Lawmakers eventually approved the School Facilities Board which was supposed to pick up every district’s construction needs.

But they never came up with a new source of revenue to fund the potential $300 million annual price tag, instead absorbing the cost into the general fund. That, however, worked only when the economy was good and revenues were increasing.

Hogan said that account has not been fully funded for nearly a decade. And it was replaced three years ago with a new system where school districts could seek — but not be guaranteed — grant funds.

The result, he said, is that local districts that need schools but can’t wait for a state grant are once again having to turn to their voters for bond approval. And that brings the funding system back to what the Supreme Court previously found illegal.

“In some ways, we’re worse off than before,” Hogan said. At least the 1996 plan had $100 million set aside.

Howie then gets into some speculation about how the Prop. 123 settlement of Cave Creek Unified School District, et al. v. Ducey, which has not yet been approved by the Court, could affect this pending lawsuit.

[H]ere’s the thing: The deal agreed to between the state and the districts that filed the original 2010 lawsuit puts no strings on that approximately $300 million a year, a figure that comes out to about $300 per student.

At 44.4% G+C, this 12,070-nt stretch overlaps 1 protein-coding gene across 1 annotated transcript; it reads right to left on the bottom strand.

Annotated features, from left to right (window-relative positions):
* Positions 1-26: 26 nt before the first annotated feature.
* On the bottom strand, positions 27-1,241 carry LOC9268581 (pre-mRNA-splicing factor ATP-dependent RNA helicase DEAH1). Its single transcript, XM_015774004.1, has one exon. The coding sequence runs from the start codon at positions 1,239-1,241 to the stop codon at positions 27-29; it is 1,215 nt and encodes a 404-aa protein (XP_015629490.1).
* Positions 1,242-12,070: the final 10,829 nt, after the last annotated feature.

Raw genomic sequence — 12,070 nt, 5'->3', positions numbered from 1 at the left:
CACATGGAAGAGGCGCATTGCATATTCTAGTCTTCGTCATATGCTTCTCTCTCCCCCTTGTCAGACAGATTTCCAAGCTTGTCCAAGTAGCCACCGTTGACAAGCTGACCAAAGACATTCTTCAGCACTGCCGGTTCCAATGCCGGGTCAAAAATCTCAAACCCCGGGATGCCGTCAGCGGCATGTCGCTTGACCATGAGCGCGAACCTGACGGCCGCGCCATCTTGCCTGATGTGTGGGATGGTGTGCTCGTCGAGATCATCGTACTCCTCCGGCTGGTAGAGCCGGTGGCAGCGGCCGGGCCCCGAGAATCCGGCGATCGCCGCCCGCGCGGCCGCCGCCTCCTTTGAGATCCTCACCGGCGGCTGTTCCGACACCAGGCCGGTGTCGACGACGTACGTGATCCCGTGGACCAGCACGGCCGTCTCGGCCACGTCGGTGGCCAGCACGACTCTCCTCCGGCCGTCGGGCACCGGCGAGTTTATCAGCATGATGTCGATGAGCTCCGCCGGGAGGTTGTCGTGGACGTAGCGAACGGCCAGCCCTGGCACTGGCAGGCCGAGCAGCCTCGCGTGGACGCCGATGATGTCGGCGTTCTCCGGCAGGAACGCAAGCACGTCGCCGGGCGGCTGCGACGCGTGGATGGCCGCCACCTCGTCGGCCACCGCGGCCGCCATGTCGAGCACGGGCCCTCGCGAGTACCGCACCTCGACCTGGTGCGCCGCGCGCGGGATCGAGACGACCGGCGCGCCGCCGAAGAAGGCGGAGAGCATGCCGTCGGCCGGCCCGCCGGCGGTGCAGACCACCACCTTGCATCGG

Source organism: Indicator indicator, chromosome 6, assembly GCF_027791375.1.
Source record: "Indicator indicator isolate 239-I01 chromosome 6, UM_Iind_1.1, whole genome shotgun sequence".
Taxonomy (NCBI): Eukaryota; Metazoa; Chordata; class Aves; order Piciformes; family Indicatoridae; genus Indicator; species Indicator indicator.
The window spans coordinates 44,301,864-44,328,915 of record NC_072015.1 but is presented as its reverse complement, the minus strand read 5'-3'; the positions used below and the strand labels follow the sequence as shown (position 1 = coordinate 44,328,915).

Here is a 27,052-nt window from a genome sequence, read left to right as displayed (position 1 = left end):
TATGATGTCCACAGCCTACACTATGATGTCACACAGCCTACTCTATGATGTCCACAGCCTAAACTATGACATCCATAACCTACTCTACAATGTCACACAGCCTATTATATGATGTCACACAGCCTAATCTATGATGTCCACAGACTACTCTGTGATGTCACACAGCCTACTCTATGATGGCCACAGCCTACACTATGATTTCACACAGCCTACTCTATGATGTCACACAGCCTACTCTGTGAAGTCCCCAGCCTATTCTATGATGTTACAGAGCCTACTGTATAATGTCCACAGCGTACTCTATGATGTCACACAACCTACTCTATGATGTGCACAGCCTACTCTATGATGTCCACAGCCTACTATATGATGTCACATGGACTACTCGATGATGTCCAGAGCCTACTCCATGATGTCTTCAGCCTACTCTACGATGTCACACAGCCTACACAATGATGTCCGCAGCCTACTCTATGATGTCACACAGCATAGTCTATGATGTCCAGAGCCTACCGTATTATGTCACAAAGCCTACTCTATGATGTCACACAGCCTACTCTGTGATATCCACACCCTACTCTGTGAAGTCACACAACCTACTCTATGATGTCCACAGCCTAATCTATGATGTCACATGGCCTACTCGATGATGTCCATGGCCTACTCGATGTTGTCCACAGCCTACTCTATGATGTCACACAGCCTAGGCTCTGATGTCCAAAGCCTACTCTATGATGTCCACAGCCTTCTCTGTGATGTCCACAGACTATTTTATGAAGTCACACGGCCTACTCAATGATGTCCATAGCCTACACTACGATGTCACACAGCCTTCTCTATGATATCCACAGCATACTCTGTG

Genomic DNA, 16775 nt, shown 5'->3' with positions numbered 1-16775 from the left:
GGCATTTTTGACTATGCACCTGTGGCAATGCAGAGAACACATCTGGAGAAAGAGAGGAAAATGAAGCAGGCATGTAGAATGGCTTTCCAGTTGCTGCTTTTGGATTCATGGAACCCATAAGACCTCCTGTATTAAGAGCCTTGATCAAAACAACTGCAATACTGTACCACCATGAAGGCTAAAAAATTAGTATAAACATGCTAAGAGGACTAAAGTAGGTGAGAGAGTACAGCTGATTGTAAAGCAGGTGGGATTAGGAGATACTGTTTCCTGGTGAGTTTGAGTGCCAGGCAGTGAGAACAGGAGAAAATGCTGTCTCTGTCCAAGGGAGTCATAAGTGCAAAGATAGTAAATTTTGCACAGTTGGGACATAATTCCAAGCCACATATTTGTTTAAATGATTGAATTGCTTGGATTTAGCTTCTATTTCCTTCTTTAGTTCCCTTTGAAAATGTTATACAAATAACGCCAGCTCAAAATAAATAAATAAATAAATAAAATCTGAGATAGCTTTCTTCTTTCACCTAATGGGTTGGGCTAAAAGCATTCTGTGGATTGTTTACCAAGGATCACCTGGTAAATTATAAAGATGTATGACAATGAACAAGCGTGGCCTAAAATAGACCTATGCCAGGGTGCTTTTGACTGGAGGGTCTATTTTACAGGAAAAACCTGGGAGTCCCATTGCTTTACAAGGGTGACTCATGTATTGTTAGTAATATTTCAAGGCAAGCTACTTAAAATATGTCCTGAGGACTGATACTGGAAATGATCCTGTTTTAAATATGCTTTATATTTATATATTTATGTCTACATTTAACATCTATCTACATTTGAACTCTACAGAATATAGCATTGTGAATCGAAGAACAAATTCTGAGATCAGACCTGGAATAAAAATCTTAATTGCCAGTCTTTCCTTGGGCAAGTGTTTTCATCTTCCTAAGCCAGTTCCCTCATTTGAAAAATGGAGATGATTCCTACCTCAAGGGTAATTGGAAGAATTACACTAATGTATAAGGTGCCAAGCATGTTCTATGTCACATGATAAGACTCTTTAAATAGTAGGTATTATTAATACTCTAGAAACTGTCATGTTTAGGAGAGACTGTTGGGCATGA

“They can use it for anything the want,” Hogan said. And that, he said, could allow the state to argue that schools have plenty of money for new schools and needed repairs if they just use their Prop 123 dollars for those purposes.

“We need to be able to rebut that and say, ‘No, this money’s spoken for on the operational side and here’s how it’s going to be spent,’ ” he said, with the capital needs still underfunded.

Hogan said he has no timeline for when the new lawsuit will be filed.

The lawsuit has been in the planning stages since at least 2014, so let’s quit teasing the public with this lawsuit and just file it.

This lawsuit demonstrates that our lawless Tea-Publican legislature is not serious about honoring any commitments it makes to public education: they violated the Roosevelt Elementary School District No. 66 settlement, they violated Prop. 301 (a legislatively referred ballot measure I might add), and they will violate Prop. 123 and their promise that this was a “first step” to more public education funding. This needs to be the litmus test issue in November’s election.

The GOP is ideologically opposed to public education and to taxes to pay for it, despite the unambiguously clear mandates of the Arizona Constitution to provide for a robust public education system paid for by taxes. If you want to solve this problem, there really is only one answer: kick every lawless Tea-Publican out of office and hold them accountable for their lawlessness. Anyone who votes for a Tea-Publican candidate is an accessory and an accomplice to their crime.

One response to “(Update) Our lawless Tea-Publican legislature faces another lawsuit for its failure to fund public education

  1. For Sure Not Tom

    The GOP is ideologically opposed to unions because unions give money to Dems.

    Their goal is to destroy the teachers union. Trashing the school system through budget cuts is a tactic.

    They do not care about education.